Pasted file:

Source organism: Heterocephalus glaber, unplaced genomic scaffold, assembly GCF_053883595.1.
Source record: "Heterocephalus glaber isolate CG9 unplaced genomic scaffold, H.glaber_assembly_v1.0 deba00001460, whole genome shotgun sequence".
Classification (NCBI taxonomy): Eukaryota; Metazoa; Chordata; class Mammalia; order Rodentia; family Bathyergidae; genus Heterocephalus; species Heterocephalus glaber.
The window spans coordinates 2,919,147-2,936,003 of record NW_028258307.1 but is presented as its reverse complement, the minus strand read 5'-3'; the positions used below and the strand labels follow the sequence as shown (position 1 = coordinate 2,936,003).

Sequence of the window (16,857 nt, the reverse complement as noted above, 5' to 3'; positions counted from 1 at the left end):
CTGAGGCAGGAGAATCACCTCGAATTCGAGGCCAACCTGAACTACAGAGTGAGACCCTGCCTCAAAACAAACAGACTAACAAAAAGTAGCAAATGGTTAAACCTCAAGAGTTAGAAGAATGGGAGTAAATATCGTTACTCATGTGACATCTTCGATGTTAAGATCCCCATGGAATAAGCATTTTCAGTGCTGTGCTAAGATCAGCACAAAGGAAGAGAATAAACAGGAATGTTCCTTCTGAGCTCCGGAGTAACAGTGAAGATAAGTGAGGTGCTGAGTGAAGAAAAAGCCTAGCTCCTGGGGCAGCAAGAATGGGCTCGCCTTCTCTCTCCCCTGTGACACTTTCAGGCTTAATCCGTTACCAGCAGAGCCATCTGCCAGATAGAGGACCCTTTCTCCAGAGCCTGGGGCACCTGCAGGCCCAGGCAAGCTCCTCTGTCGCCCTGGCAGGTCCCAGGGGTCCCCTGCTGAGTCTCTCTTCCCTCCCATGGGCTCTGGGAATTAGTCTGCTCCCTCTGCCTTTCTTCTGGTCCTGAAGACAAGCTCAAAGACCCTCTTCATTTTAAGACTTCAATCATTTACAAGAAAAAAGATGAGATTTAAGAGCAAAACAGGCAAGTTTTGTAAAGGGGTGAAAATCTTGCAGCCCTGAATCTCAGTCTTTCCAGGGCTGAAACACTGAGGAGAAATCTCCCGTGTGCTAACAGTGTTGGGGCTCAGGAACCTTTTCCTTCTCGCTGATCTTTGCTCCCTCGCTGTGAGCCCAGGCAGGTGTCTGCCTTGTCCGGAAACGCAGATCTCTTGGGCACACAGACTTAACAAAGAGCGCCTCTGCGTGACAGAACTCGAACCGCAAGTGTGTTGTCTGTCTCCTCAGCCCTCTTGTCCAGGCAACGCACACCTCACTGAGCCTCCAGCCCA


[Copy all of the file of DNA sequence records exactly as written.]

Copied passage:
Source organism: Heterocephalus glaber, unplaced genomic scaffold, assembly GCF_053883595.1.
Source record: "Heterocephalus glaber isolate CG9 unplaced genomic scaffold, H.glaber_assembly_v1.0 deba00001460, whole genome shotgun sequence".
Classification (NCBI taxonomy): Eukaryota; Metazoa; Chordata; class Mammalia; order Rodentia; family Bathyergidae; genus Heterocephalus; species Heterocephalus glaber.
The window spans coordinates 2,919,147-2,936,003 of record NW_028258307.1 but is presented as its reverse complement, the minus strand read 5'-3'; the positions used below and the strand labels follow the sequence as shown (position 1 = coordinate 2,936,003).

Sequence of the window (16,857 nt, the reverse complement as noted above, 5' to 3'; positions counted from 1 at the left end):
CTGAGGCAGGAGAATCACCTCGAATTCGAGGCCAACCTGAACTACAGAGTGAGACCCTGCCTCAAAACAAACAGACTAACAAAAAGTAGCAAATGGTTAAACCTCAAGAGTTAGAAGAATGGGAGTAAATATCGTTACTCATGTGACATCTTCGATGTTAAGATCCCCATGGAATAAGCATTTTCAGTGCTGTGCTAAGATCAGCACAAAGGAAGAGAATAAACAGGAATGTTCCTTCTGAGCTCCGGAGTAACAGTGAAGATAAGTGAGGTGCTGAGTGAAGAAAAAGCCTAGCTCCTGGGGCAGCAAGAATGGGCTCGCCTTCTCTCTCCCCTGTGACACTTTCAGGCTTAATCCGTTACCAGCAGAGCCATCTGCCAGATAGAGGACCCTTTCTCCAGAGCCTGGGGCACCTGCAGGCCCAGGCAAGCTCCTCTGTCGCCCTGGCAGGTCCCAGGGGTCCCCTGCTGAGTCTCTCTTCCCTCCCATGGGCTCTGGGAATTAGTCTGCTCCCTCTGCCTTTCTTCTGGTCCTGAAGACAAGCTCAAAGACCCTCTTCATTTTAAGACTTCAATCATTTACAAGAAAAAAGATGAGATTTAAGAGCAAAACAGGCAAGTTTTGTAAAGGGGTGAAAATCTTGCAGCCCTGAATCTCAGTCTTTCCAGGGCTGAAACACTGAGGAGAAATCTCCCGTGTGCTAACAGTGTTGGGGCTCAGGAACCTTTTCCTTCTCGCTGATCTTTGCTCCCTCGCTGTGAGCCCAGGCAGGTGTCTGCCTTGTCCGGAAACGCAGATCTCTTGGGCACACAGACTTAACAAAGAGCGCCTCTGCGTGACAGAACTCGAACCGCAAGTGTGTTGTCTGTCTCCTCAGCCCTCTTGTCCAGGCAACGCACACCTCACTGAGCCTCCAGCCCA